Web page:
Very recently, I was kindly asked by European content strategists Firehead Ltd to be the guinea pig (the picture makes sense now, right?) for the first in their ‘Interview with…’ series. Here’s what I had to say
What is your job title?
My business card says Robert Hempsall – Information Designer, but I’m thinking about changing it to Simplificationist so people stop thinking I’m a web designer. Trading under my own name was a conscious decision, to allow me the flexibility to take on work from all sources: freelance, contract and direct client work.
What does being an information designer actually involve?
My job is to make information easy to understand. The bulk of this is everyday information such as forms, instructions and complex language. I write and design these to make them simpler so they don’t end up costing businesses in one way or another: either the financial cost of dealing with the customer, or the damage to a brand’s reputation created through bad word of mouth.
Every now and then, someone asks me to apply the concept of simplifying information in a slightly sideways manner – this has included vegetable planting charts and labels for recycling bins!
What background do you need?
Although there are information design qualifications, most of my contemporaries had traditional graphic design backgrounds and, one way or another, stumbled upon a talent for information design.
My lightbulb moment came when I was waiting for a bus, contemplating the awfulness of a map. I had a go at redesigning the map as part of the final year of my degree. An application for work experience turned into having a job for nearly seven years before I started working for myself.
What is your biggest challenge?
My biggest challenge is convincing people of the value of dealing with the day-to-day information they give their customers. Where there are problems with the kinds of information I write and design, most companies’ solution is to plough their efforts into dealing with the symptoms – more people to answer phones, sending out more information – rather than the more cost-effective approach of fixing the cause of the problem.
And the best thing about being an information designer is…
That’s easy: doing the work that interests me. I’m probably too old, heavy and uncoordinated to become a professional sportsman now, so I can’t think of anything I’d rather do. Sure, it’s a bit of a niche field, and telling people what I do gets me some strange looks, but I find it fascinating – I suspect there’s a frustrated psychologist hiding somewhere deep in my psyche.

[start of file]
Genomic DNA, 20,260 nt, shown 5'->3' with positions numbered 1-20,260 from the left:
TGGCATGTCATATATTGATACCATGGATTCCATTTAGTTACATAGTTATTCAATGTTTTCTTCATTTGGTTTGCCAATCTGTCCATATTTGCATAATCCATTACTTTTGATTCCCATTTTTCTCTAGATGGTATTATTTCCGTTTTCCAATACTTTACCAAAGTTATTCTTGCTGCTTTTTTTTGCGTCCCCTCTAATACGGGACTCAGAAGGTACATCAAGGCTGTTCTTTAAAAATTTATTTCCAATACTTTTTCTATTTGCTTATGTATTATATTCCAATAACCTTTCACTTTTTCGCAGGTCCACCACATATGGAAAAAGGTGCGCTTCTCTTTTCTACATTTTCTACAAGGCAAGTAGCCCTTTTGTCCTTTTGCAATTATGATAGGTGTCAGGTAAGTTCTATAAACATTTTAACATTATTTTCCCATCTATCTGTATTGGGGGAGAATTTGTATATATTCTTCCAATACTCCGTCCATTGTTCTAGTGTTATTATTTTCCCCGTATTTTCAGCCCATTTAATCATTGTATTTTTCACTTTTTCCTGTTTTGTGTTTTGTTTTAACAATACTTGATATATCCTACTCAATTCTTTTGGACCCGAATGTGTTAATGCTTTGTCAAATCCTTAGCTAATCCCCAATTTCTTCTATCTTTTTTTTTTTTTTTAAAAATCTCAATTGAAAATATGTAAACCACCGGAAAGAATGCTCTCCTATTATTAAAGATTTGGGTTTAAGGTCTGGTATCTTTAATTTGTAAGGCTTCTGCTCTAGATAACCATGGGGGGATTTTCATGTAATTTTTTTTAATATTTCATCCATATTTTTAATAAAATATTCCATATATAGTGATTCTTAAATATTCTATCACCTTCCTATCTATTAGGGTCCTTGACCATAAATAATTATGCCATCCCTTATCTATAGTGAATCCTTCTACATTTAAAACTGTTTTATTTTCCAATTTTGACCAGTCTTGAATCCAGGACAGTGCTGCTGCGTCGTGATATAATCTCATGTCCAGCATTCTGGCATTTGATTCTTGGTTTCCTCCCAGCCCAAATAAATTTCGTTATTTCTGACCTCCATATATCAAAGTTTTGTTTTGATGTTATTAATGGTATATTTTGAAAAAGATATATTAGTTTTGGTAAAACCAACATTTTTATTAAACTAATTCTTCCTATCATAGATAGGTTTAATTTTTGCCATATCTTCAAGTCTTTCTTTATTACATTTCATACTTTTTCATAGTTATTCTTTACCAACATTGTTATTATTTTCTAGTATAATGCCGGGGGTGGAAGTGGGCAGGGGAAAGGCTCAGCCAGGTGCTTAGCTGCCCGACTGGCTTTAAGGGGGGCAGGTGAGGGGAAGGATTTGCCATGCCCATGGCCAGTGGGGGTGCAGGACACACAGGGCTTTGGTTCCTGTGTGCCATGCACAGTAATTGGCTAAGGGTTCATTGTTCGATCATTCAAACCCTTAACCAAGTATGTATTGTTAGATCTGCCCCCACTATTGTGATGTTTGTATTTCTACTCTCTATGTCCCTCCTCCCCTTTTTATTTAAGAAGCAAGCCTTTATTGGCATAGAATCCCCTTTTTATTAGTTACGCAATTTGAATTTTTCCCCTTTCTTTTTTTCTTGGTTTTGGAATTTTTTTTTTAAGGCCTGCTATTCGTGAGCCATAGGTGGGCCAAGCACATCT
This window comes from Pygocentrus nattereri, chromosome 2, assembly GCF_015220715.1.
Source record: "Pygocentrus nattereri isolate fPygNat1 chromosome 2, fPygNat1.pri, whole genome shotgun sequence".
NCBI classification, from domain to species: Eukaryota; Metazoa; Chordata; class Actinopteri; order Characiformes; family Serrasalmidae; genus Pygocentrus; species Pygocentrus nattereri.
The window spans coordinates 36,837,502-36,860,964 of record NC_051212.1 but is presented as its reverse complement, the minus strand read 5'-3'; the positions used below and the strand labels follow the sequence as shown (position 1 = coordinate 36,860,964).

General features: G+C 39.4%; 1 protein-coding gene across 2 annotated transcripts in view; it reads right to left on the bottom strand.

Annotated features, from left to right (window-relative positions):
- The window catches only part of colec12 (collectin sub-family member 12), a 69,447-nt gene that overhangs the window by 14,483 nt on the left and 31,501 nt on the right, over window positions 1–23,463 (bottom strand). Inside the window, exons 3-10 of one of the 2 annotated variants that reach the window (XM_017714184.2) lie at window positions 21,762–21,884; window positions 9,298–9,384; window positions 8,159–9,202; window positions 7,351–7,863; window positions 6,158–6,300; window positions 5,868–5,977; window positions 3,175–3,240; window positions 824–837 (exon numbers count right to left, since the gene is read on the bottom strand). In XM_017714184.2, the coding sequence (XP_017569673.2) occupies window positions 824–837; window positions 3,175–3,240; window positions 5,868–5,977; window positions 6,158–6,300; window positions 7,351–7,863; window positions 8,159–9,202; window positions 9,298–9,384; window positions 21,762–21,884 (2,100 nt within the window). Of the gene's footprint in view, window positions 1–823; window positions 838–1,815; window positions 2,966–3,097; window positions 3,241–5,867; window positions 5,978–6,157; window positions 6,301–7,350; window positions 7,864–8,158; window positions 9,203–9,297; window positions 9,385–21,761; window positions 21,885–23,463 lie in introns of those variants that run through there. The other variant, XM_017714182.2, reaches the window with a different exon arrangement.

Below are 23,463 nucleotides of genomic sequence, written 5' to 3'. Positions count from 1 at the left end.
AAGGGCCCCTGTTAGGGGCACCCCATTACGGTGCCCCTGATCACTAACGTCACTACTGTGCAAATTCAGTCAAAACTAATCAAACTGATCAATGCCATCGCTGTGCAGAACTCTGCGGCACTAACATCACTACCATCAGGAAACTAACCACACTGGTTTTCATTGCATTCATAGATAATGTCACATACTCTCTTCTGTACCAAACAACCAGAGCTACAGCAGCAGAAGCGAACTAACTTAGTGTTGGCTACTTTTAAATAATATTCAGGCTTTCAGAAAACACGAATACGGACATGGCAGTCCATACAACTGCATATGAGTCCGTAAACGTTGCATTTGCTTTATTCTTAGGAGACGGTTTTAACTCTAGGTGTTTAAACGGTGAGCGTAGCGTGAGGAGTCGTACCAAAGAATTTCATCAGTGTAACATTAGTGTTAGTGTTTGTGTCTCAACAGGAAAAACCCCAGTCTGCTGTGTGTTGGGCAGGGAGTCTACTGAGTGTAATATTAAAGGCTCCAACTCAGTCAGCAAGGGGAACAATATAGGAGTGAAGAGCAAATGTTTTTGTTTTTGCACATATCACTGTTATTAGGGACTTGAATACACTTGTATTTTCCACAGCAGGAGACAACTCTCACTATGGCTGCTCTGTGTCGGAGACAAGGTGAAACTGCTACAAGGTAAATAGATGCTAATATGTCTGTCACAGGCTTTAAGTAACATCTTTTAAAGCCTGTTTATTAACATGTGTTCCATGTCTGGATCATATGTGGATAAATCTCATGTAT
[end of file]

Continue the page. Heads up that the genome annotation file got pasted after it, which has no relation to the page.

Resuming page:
What advice would you give to a student or young designer trying to get into your area?
Don’t expect to become famous. In fact, if you do get noticed – it’s more likely you’ll be notorious. Good information design tends to quietly get on with its job: only when someone finds something confusing do they start to talk about it. Think how many times you’ve heard someone complain that something is confusing. A lot, right? Now think how many times you’ve heard anyone say that something is really easy to understand. Nowhere near as often.
How do you charge?
I try to quote and work on a project basis, usually in stages each worked out in days (each charged at £300). In the past, these quotes have ranged from a day’s work up to £8,000. The first stage is almost always to make the information ‘look’ simpler. This slightly superficial approach is often the way to convince people involved in the project that it’s also worth pursuing the other stages and solving the problems in the detail.
Is there job mobility/security?
The concept of information design seems to be gaining momentum; in fact, the need to make information as simple as possible is becoming a regulatory requirement in several countries. This is great news for me, both from a business and ideological point of view.
The wonders of the internet mean that I’ve been able to work with clients all over the world in the last few years: Canada, Dubai and a lovely company called Firehead based in Lund to name a few. A few more clients closer to home would be great, though, so I could get out a bit more.
What about training and development?
As was pointed out to me recently, the information design community is very bad at promoting itself, so finding out about it can be quite difficult. There are a number of good books available for specific areas, but there doesn’t seem to be anything that explains information design at a basic level.
It’s always worth looking up the books of Edward Tufte and Don Norman. Although they aren’t directly related, the way they think has a lot in common with information design.
And career progression?
I sense information design principles will become more and more relevant on the web. User interface design and information architecture are already well established, meaning the standard of sites is constantly increasing. Websites as a means of communicating information are functional objects, so it’s the attention to detail that will become the point of differentiation. The more easily someone can understand the information they find on a site, the more likely they are to come back. Great content (the content strategist’s job) and understandable content (the information designer’s job) are a winning combination.
Do you have a motto or guiding principle when you work?
Mine is simple, no, it’s ‘simple’. After all, that’s what I am, a man who makes things easy to understand.